In every heat of stainless steel, various oxides, such as those in Figure 2, exist as hard and abrasive particles. These oxides, in contact with the cutting tools during machining, cause tool wear and additional heat, leading to premature failure of the tooling. However, if these oxides were changed into ones that are ductile and malleable, these new oxides provide a substance that has high temperature lubrication properties and will act as additional chipbreakers. Ugitech named this controlled oxide Ugima.
These claims become evident when you see these oxides elongate much like sulfur during the hot rolling process (Figure 3). This claim is further validated by X-ray chemical analysis of a tool surface (Figure 4). Both manganese sulfides and the controlled oxide chemical signatures are found on the tool surfaces. This all translates to a 25-percent higher machining speed capability based on 303 stainless machining tests (Figure 5). One additional observation, the machinability of the Ugima 303 does not taper off as the AISI 303, leading to a synergy found between the controlled oxide and sulfur.
One case study to exemplify the machinability of theses grades is a 303 job illustrated in Figure 6. Made from ¾-inch round 303 on a Shütte CNC eight-spindle multi, the part is complex with several slotted grooves on the surface as well as two straight knurls in both outer diameters of the part. The holes are both drilled and reamed, and during the transition to the 303 Ugima bars, the customer added an internal thread. Upon completion of the machining optimization, the customer was able to decrease cycle time by 45 percent to 8.3 sec. (Table 1), giving them a 74-percent increase in parts per hour. As an added benefit, most of the tooling experienced increases in life. This translates into a cost savings of $0.24/part (given a $100/hr. machine cost at 80-percent efficiency) and an 81-percent increase in the parts per hour.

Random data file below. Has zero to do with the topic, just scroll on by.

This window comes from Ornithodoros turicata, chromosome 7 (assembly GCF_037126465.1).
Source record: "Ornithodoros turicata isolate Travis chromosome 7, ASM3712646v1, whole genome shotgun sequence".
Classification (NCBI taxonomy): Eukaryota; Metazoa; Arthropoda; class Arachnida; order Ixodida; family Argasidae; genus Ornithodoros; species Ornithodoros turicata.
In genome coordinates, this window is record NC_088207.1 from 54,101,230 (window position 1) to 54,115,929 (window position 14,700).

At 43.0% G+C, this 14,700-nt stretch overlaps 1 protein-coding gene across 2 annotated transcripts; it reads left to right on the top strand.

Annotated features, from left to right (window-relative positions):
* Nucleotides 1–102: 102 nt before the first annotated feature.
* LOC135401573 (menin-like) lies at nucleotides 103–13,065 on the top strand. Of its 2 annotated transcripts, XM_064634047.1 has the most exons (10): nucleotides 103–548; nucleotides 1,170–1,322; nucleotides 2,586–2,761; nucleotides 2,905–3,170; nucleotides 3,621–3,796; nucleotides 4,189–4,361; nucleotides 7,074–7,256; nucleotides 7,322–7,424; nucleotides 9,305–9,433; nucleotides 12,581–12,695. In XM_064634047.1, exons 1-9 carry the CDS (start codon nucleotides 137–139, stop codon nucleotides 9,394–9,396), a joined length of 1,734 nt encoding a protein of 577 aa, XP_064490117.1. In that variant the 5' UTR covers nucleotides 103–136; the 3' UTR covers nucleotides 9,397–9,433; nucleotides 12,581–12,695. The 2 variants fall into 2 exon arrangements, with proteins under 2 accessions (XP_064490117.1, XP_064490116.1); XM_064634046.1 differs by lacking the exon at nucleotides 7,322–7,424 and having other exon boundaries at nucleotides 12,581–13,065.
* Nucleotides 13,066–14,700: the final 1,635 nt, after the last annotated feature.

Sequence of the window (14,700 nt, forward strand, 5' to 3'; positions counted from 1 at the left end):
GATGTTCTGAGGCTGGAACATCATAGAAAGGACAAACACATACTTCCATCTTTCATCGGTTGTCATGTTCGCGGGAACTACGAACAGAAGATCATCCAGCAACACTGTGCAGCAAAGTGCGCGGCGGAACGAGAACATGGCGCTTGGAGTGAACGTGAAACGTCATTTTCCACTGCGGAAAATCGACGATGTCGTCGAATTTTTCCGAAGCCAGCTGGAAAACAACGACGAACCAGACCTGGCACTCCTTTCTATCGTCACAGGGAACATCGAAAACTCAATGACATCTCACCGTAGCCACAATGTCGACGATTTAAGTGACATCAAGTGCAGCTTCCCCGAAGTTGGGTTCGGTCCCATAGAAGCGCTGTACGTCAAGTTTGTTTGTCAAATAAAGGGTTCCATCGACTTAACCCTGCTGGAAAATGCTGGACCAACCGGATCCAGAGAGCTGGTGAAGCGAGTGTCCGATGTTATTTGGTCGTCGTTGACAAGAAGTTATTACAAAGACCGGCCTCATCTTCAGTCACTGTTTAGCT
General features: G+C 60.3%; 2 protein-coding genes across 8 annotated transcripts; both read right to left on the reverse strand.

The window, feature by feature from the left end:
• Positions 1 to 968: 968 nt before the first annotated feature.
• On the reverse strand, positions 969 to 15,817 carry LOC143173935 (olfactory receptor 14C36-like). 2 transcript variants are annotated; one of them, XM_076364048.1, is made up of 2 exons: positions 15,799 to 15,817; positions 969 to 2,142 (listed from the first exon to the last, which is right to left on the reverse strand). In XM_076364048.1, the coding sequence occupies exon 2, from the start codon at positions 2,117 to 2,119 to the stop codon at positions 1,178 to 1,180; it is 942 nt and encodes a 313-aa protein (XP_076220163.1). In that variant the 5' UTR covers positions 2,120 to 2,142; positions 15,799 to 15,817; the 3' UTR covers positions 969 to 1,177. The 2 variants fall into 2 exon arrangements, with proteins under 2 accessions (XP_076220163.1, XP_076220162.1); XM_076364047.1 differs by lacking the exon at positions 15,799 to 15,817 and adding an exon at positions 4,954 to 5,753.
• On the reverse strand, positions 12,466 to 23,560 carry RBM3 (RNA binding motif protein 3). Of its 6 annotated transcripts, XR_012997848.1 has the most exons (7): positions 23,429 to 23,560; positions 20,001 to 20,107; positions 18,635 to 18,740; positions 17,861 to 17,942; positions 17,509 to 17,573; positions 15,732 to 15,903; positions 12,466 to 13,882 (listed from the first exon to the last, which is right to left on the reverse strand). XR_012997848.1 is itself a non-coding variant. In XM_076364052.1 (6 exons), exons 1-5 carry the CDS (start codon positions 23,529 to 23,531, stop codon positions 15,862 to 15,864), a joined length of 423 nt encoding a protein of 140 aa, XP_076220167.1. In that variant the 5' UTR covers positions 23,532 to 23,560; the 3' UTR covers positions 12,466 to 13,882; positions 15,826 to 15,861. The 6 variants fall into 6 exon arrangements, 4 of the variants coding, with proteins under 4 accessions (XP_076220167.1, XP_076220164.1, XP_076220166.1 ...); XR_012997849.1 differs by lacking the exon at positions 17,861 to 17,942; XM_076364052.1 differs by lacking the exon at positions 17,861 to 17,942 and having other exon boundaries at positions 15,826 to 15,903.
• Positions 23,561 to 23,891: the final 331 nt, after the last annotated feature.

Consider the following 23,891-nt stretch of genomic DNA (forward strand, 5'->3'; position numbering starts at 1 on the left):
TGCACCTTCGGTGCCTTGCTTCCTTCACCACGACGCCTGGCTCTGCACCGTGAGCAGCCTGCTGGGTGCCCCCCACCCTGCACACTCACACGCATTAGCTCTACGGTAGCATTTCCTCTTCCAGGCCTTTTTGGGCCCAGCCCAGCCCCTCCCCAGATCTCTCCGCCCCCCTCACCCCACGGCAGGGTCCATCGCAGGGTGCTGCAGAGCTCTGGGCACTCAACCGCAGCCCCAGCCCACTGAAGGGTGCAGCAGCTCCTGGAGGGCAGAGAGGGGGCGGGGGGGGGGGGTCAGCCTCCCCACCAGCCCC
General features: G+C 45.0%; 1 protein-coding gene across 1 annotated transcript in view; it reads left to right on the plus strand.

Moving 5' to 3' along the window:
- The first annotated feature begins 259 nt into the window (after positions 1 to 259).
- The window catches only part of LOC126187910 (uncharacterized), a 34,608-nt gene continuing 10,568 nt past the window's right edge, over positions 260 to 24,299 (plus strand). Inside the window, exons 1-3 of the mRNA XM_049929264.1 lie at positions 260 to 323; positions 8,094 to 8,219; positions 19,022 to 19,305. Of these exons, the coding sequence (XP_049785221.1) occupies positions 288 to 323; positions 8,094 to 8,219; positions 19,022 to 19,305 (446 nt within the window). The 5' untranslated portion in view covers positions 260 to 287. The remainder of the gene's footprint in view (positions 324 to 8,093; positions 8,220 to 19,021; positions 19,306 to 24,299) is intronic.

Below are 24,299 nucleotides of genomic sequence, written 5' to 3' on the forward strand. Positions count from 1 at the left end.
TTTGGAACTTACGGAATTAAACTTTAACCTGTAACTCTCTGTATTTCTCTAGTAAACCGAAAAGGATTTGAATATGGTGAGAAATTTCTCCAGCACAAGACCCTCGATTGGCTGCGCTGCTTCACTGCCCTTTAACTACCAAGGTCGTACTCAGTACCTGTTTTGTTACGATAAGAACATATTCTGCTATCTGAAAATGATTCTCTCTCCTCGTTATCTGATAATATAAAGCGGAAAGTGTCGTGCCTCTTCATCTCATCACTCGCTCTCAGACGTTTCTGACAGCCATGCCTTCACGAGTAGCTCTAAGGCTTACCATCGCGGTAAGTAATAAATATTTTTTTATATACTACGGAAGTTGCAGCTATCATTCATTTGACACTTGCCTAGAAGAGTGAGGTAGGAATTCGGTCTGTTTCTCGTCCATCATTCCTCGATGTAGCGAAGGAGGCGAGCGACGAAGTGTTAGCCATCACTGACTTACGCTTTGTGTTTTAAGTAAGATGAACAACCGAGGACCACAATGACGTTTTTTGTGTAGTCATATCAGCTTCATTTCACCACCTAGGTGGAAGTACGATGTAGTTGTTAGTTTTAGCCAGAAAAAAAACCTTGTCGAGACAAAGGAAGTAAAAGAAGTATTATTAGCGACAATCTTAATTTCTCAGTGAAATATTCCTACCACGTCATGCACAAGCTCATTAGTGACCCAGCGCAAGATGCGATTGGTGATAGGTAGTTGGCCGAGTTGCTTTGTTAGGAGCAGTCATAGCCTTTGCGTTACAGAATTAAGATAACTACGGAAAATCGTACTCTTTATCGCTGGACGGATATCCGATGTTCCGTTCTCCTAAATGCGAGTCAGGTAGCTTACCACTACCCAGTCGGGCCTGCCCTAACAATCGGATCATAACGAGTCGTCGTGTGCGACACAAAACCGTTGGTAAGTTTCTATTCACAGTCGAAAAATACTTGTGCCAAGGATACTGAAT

Consistency is another important attribute in machining and is just as important as reducing cycle time. Machinists do not want to set up the machine for a new bundle of stock. The Ugitech mill has developed manufacturing methods to provide the best product for their machining customers, allowing very little variation—every order used in a machine shop should see the same machining behavior heat after heat, order after order.
The best example of this consistency is a shop that used 316/316L Ugima for a small job that came around once a year. The shop optimized their setup on the material and made the parts. One year later, the customer purchased another bundle of 316/316L. Using the same tools, machine, CNC code, and so on, the job was not running well. After some digging, the shop found that it replaced the “same” coolant from another manufacturer. Once the original coolant was replaced, the job was running as before. This type of consistency is valued by both shop owners and machinists.
Ugitech’s controlled oxide, high machinability stainless steels are available in the common stainless grades. This technology, along with consistent manufacturing and combined with technologies such as SMQ (Swiss Machine Quality—a precision cold drawn bar with Swiss tolerances and superior bar straightness), is resulting in drastically reducing machining costs and remaining cost effective in this highly competitive market.